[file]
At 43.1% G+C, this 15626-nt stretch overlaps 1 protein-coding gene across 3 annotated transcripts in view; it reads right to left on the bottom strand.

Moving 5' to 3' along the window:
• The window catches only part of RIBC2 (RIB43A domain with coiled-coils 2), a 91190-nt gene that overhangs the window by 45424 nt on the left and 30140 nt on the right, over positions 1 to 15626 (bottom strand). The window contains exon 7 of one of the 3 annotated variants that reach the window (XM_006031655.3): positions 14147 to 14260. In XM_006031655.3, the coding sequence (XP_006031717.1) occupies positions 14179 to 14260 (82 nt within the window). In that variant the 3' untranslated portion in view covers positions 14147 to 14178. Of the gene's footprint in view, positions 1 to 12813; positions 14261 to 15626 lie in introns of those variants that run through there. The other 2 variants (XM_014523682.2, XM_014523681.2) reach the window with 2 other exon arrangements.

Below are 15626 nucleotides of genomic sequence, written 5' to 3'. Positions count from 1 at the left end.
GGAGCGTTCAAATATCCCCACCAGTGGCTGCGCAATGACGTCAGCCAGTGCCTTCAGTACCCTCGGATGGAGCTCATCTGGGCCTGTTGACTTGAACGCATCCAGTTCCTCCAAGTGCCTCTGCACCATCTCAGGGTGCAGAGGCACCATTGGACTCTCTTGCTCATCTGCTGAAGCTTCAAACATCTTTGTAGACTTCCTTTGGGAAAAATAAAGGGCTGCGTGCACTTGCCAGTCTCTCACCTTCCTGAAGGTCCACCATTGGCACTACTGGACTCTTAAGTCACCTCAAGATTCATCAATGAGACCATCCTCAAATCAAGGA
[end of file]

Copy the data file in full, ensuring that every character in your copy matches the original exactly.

At 43.1% G+C, this 15626-nt stretch overlaps 1 protein-coding gene across 3 annotated transcripts in view; it reads right to left on the bottom strand.

Moving 5' to 3' along the window:
• The window catches only part of RIBC2 (RIB43A domain with coiled-coils 2), a 91190-nt gene that overhangs the window by 45424 nt on the left and 30140 nt on the right, over positions 1 to 15626 (bottom strand). The window contains exon 7 of one of the 3 annotated variants that reach the window (XM_006031655.3): positions 14147 to 14260. In XM_006031655.3, the coding sequence (XP_006031717.1) occupies positions 14179 to 14260 (82 nt within the window). In that variant the 3' untranslated portion in view covers positions 14147 to 14178. Of the gene's footprint in view, positions 1 to 12813; positions 14261 to 15626 lie in introns of those variants that run through there. The other 2 variants (XM_014523682.2, XM_014523681.2) reach the window with 2 other exon arrangements.

Below are 15626 nucleotides of genomic sequence, written 5' to 3'. Positions count from 1 at the left end.
GGAGCGTTCAAATATCCCCACCAGTGGCTGCGCAATGACGTCAGCCAGTGCCTTCAGTACCCTCGGATGGAGCTCATCTGGGCCTGTTGACTTGAACGCATCCAGTTCCTCCAAGTGCCTCTGCACCATCTCAGGGTGCAGAGGCACCATTGGACTCTCTTGCTCATCTGCTGAAGCTTCAAACATCTTTGTAGACTTCCTTTGGGAAAAATAAAGGGCTGCGTGCACTTGCCAGTCTCTCACCTTCCTGAAGGTCCACCATTGGCACTACTGGACTCTTAAGTCACCTCAAGATTCATCAATGAGACCATCCTCAAATCAAGGA